On 1 April, the US government begins accepting visa applications for 65,000 skilled foreign workers. But much as it could use some extra help, Progress Software Corp. in Bedford won’t be applying for any of these coveted H-1B visas.
Instead, Progress Software, which makes programs to monitor and manage business computing activities, is embracing a different visa programme, called L-1, that lets businesses import workers who have already been hired at their overseas offices. “It’s certainly easier than getting an H-1 visa,” said Todd Tracy, the company’s director of talent planning and acquisition.
Despite the slowing economy, companies still say it’s hard to find enough highly skilled workers. The H-1B programme was designed to help businesses hire capable foreign workers, but demand for the 65,000 visas far exceeded supply in 2007, and the same is expected this year.
Many tech companies have embraced L-1 visas as an alternative to H-1Bs. Companies can apply for the visas at any time of year, and there is no limit to the number of L-1s that can be issued.
But critics of US immigration policy say some companies are misusing the L-1 programme. Bob Meltzer, chief executive of Visanow.com, a Chicago company that processes US visa applications online, did not accuse Progress Software, but said, “We have found and heard lots of stories recently of companies that are really kind of abusing it.”
Many of the leading recipients of L-1 visas are Indian companies such as Infosys Technologies Ltd and Wipro Ltd, and labour outsourcing companies that specialize in providing foreign workers to US companies. The Indian companies’ use of the visas is legal, but Meltzer thinks the L-1 programme should be available only to US-based firms. “It wasn’t created to help the Indian companies,” he said. “It was intended to support American companies and the American economy.”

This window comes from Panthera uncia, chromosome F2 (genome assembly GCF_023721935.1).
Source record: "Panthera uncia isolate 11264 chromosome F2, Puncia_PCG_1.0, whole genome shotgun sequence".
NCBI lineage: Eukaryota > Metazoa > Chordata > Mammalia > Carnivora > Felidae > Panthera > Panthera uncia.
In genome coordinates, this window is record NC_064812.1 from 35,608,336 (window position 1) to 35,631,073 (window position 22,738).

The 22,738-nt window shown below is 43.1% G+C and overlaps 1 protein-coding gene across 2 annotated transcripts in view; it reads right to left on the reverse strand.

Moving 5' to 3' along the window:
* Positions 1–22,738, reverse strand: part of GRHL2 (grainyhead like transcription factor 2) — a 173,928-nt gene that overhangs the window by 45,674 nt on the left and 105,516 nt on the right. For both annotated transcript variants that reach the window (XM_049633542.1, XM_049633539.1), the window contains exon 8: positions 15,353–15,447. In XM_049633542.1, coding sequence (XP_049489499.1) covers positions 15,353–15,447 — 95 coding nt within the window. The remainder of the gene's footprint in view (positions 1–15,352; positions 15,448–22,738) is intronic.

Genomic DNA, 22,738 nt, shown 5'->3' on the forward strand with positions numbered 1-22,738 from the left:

Some US companies also abuse the L-1 system, according to Kim Berry, president of the Programmers Guild, a group that seeks to protect the jobs of US high-tech workers. While the H-1B programme requires employers to pay foreign workers the prevailing US wage for a particular job, the L-1 has no such requirement. Thus, an engineer brought in from, say, India, could be paid the same as in their home country, rather than the much higher pay demanded by US engineers. “There are tens of thousands of foreign workers working in the US, and they continue to be paid their foreign wages,” said Berry.
Republican senator Chuck Grassley of Iowa and Democratic senator Richard Durbin of Illinois have filed legislation to reform the L-1 and H-1B programmes. Their Bill would require companies to pay a prevailing wage to L-1 visa employees and would forbid the use of L-1 visas by outsourcing companies.
Some in Congress favour jacking up the number of H-1B visas. Arizona Democratic representative Gabrielle Giffords introduced a Bill last week to raise the H-1B visa quota from 65,000 to 130,000 a year. Representative Lamar Smith, a Texas Republican, filed legislation to raise the cap to 195,000.
Progress officials wouldwelcome an increase. “We don’t see any decrease in our employment needs at all,” said Joe Andrews, vice-president of human resources at the company.©2008/THE NEW YORK TIMES